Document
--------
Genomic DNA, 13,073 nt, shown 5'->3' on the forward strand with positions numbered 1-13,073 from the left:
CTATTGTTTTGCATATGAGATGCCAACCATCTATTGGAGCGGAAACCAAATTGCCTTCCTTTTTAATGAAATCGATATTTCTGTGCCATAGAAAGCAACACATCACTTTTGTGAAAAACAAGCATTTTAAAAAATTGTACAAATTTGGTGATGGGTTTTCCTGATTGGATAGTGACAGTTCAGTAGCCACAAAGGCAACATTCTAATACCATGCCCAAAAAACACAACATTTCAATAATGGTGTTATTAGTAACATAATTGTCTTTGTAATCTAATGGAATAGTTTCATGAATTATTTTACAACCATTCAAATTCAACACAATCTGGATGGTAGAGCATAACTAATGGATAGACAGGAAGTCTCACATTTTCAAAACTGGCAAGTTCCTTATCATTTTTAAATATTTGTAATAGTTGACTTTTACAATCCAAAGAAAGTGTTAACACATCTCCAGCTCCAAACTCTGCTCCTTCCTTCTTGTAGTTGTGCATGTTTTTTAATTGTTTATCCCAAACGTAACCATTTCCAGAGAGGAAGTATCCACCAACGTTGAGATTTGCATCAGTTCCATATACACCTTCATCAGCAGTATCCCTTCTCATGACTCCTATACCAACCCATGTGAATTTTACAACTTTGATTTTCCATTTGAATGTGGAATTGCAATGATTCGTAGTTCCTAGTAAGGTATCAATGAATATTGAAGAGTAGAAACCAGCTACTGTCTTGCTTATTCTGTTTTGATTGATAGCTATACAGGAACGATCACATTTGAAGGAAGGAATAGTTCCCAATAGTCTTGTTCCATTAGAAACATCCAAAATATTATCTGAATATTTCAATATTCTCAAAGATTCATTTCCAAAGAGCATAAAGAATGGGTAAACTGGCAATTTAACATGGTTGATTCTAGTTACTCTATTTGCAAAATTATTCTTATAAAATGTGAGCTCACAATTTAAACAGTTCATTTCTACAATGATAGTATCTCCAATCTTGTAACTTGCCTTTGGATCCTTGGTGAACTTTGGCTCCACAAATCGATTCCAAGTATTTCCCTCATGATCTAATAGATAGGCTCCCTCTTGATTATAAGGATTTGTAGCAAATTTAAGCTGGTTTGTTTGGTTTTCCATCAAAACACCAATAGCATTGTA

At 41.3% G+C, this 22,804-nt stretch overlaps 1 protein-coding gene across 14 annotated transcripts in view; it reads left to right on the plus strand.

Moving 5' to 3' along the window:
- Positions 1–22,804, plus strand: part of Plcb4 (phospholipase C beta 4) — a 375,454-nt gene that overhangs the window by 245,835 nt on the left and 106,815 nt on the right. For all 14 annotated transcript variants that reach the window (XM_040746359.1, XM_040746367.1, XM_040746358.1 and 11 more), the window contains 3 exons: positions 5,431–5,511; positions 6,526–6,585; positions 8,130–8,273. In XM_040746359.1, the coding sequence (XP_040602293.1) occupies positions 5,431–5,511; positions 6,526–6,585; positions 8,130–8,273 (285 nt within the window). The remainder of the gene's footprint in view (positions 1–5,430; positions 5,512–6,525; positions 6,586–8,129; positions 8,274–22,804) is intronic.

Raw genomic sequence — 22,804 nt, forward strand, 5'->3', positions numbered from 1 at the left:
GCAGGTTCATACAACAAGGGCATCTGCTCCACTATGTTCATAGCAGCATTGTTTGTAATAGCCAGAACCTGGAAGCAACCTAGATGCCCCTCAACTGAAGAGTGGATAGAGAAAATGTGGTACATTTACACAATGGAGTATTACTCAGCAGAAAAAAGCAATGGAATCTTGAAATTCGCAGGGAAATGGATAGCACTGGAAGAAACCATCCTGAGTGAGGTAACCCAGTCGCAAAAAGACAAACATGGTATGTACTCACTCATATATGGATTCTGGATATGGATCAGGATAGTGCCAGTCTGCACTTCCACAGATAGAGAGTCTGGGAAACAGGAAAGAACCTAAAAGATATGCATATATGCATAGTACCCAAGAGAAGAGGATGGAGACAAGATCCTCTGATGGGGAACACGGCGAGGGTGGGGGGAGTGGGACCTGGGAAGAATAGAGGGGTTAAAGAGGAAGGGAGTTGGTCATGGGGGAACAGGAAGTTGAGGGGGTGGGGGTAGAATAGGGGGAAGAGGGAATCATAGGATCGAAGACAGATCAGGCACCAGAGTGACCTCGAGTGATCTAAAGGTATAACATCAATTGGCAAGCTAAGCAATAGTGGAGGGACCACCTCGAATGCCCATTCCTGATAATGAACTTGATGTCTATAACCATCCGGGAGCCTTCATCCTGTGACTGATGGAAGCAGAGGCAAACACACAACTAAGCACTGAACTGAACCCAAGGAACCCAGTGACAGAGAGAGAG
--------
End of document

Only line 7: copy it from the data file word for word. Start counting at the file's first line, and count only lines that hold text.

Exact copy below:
GCAGGTTCATACAACAAGGGCATCTGCTCCACTATGTTCATAGCAGCATTGTTTGTAATAGCCAGAACCTGGAAGCAACCTAGATGCCCCTCAACTGAAGAGTGGATAGAGAAAATGTGGTACATTTACACAATGGAGTATTACTCAGCAGAAAAAAGCAATGGAATCTTGAAATTCGCAGGGAAATGGATAGCACTGGAAGAAACCATCCTGAGTGAGGTAACCCAGTCGCAAAAAGACAAACATGGTATGTACTCACTCATATATGGATTCTGGATATGGATCAGGATAGTGCCAGTCTGCACTTCCACAGATAGAGAGTCTGGGAAACAGGAAAGAACCTAAAAGATATGCATATATGCATAGTACCCAAGAGAAGAGGATGGAGACAAGATCCTCTGATGGGGAACACGGCGAGGGTGGGGGGAGTGGGACCTGGGAAGAATAGAGGGGTTAAAGAGGAAGGGAGTTGGTCATGGGGGAACAGGAAGTTGAGGGGGTGGGGGTAGAATAGGGGGAAGAGGGAATCATAGGATCGAAGACAGATCAGGCACCAGAGTGACCTCGAGTGATCTAAAGGTATAACATCAATTGGCAAGCTAAGCAATAGTGGAGGGACCACCTCGAATGCCCATTCCTGATAATGAACTTGATGTCTATAACCATCCGGGAGCCTTCATCCTGTGACTGATGGAAGCAGAGGCAAACACACAACTAAGCACTGAACTGAACCCAAGGAACCCAGTGACAGAGAGAGAG